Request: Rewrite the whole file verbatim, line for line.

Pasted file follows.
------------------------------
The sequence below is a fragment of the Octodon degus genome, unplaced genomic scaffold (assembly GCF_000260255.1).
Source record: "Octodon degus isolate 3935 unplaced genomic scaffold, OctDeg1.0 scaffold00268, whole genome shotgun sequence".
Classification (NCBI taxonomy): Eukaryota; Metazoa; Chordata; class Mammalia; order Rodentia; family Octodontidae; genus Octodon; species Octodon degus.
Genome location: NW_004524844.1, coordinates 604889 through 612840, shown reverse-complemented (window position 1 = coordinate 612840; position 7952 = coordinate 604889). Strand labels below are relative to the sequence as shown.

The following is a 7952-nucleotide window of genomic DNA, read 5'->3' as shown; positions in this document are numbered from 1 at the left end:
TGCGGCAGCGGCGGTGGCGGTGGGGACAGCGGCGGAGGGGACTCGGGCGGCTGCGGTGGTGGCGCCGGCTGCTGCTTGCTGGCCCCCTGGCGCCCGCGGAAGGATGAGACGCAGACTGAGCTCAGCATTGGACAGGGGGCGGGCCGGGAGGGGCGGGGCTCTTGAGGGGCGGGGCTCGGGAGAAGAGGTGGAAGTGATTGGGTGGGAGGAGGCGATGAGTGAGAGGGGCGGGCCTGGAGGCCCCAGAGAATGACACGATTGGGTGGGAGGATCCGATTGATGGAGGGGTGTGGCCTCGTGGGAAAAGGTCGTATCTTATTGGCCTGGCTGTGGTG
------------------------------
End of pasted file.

The sequence below is a fragment of the Octodon degus genome, unplaced genomic scaffold (assembly GCF_000260255.1).
Source record: "Octodon degus isolate 3935 unplaced genomic scaffold, OctDeg1.0 scaffold00268, whole genome shotgun sequence".
Classification (NCBI taxonomy): Eukaryota; Metazoa; Chordata; class Mammalia; order Rodentia; family Octodontidae; genus Octodon; species Octodon degus.
Genome location: NW_004524844.1, coordinates 604889 through 612840, shown reverse-complemented (window position 1 = coordinate 612840; position 7952 = coordinate 604889). Strand labels below are relative to the sequence as shown.

The following is a 7952-nucleotide window of genomic DNA, read 5'->3' as shown; positions in this document are numbered from 1 at the left end:
TGCGGCAGCGGCGGTGGCGGTGGGGACAGCGGCGGAGGGGACTCGGGCGGCTGCGGTGGTGGCGCCGGCTGCTGCTTGCTGGCCCCCTGGCGCCCGCGGAAGGATGAGACGCAGACTGAGCTCAGCATTGGACAGGGGGCGGGCCGGGAGGGGCGGGGCTCTTGAGGGGCGGGGCTCGGGAGAAGAGGTGGAAGTGATTGGGTGGGAGGAGGCGATGAGTGAGAGGGGCGGGCCTGGAGGCCCCAGAGAATGACACGATTGGGTGGGAGGATCCGATTGATGGAGGGGTGTGGCCTCGTGGGAAAAGGTCGTATCTTATTGGCCTGGCTGTGGTG